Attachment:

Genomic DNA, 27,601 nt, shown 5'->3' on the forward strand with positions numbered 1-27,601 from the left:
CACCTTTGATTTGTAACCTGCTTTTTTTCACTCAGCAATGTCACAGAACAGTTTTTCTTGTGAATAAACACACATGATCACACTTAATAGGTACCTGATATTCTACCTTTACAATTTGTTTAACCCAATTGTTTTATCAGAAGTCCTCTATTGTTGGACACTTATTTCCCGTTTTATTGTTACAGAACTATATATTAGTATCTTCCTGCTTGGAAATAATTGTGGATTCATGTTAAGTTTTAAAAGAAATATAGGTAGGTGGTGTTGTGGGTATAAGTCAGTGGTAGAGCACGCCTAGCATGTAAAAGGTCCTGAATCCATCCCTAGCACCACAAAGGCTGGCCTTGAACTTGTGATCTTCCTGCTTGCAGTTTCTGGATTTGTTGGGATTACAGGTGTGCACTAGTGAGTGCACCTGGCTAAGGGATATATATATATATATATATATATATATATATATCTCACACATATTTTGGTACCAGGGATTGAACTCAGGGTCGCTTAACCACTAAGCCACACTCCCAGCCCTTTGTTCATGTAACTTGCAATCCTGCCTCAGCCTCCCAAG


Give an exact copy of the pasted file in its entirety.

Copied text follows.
Genomic DNA, 27,601 nt, shown 5'->3' on the forward strand with positions numbered 1-27,601 from the left:
CACCTTTGATTTGTAACCTGCTTTTTTTCACTCAGCAATGTCACAGAACAGTTTTTCTTGTGAATAAACACACATGATCACACTTAATAGGTACCTGATATTCTACCTTTACAATTTGTTTAACCCAATTGTTTTATCAGAAGTCCTCTATTGTTGGACACTTATTTCCCGTTTTATTGTTACAGAACTATATATTAGTATCTTCCTGCTTGGAAATAATTGTGGATTCATGTTAAGTTTTAAAAGAAATATAGGTAGGTGGTGTTGTGGGTATAAGTCAGTGGTAGAGCACGCCTAGCATGTAAAAGGTCCTGAATCCATCCCTAGCACCACAAAGGCTGGCCTTGAACTTGTGATCTTCCTGCTTGCAGTTTCTGGATTTGTTGGGATTACAGGTGTGCACTAGTGAGTGCACCTGGCTAAGGGATATATATATATATATATATATATATATATATATCTCACACATATTTTGGTACCAGGGATTGAACTCAGGGTCGCTTAACCACTAAGCCACACTCCCAGCCCTTTGTTCATGTAACTTGCAATCCTGCCTCAGCCTCCCAAG